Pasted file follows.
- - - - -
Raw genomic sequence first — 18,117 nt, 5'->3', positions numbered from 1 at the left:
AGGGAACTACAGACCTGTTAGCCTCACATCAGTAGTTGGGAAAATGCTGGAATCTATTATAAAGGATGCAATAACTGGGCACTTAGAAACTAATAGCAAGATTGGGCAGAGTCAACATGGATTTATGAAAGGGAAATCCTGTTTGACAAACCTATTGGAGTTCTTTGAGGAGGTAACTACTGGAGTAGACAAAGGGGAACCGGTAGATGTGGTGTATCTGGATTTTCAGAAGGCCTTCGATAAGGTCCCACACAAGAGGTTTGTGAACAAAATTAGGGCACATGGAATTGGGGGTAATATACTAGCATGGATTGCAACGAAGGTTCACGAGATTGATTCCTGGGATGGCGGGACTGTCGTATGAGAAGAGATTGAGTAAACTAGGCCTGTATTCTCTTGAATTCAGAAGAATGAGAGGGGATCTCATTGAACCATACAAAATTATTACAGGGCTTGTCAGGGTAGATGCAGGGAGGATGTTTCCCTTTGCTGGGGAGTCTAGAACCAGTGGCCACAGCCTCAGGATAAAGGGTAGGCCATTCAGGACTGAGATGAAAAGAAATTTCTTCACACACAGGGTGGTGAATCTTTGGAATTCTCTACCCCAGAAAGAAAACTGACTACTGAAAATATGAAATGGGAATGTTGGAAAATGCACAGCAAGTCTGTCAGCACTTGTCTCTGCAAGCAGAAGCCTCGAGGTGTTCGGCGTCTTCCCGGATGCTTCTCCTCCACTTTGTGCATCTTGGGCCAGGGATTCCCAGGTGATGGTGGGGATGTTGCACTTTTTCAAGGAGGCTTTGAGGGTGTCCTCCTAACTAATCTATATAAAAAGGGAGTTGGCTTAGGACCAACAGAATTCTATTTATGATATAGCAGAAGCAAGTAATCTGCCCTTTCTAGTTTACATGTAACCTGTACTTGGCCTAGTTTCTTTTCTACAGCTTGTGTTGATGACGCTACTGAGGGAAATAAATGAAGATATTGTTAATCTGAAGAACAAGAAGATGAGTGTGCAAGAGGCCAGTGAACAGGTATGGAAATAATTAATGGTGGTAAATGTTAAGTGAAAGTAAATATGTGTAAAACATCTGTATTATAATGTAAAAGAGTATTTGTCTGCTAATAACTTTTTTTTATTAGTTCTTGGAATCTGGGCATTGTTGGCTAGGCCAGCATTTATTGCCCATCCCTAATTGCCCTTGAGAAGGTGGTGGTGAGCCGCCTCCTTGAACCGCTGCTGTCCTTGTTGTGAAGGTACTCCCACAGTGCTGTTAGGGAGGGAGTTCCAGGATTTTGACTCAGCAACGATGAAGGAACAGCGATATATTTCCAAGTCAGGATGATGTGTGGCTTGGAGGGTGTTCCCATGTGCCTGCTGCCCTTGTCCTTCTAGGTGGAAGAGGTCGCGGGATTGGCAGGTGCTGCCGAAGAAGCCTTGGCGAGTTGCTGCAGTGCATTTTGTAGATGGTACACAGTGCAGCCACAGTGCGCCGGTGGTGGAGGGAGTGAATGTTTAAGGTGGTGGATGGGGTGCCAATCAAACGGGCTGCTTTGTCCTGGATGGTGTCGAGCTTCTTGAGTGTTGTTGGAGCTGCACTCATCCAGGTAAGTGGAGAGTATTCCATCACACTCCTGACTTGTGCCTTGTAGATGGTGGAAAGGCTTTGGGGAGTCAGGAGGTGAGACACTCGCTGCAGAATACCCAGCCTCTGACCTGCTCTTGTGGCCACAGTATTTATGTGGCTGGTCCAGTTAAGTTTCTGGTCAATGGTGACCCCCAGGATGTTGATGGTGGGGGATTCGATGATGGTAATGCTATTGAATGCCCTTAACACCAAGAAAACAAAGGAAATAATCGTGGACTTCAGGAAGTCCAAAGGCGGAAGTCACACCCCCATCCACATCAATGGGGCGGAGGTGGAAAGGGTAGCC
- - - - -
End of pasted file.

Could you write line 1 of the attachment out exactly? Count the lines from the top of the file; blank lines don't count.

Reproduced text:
Raw genomic sequence first — 18,117 nt, 5'->3', positions numbered from 1 at the left: